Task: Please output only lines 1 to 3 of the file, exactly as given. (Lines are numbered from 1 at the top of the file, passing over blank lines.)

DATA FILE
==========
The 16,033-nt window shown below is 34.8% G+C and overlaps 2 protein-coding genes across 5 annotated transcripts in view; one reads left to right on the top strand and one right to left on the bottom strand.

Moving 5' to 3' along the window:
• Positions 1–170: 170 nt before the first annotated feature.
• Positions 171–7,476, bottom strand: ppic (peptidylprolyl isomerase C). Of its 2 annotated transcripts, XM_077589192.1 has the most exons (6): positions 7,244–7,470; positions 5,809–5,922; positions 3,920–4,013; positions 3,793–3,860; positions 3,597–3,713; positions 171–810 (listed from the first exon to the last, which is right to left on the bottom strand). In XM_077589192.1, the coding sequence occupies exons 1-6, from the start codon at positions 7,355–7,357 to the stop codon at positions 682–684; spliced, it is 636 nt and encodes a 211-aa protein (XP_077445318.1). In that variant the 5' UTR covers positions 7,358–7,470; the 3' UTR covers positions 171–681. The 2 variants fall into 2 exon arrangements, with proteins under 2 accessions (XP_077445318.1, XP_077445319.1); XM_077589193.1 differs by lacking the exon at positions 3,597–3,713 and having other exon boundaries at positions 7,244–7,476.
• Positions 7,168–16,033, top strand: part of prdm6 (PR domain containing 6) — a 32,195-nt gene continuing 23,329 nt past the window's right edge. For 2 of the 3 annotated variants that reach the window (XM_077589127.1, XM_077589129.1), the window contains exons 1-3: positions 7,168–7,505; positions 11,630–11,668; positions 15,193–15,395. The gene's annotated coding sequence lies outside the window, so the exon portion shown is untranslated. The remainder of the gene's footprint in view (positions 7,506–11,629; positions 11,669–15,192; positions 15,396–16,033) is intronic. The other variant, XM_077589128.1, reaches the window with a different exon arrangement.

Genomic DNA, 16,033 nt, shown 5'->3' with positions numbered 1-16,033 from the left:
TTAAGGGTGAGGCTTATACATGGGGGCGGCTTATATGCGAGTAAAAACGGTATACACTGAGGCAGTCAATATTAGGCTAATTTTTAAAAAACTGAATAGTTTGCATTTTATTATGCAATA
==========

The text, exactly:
The 16,033-nt window shown below is 34.8% G+C and overlaps 2 protein-coding genes across 5 annotated transcripts in view; one reads left to right on the top strand and one right to left on the bottom strand.

Moving 5' to 3' along the window:
• Positions 1–170: 170 nt before the first annotated feature.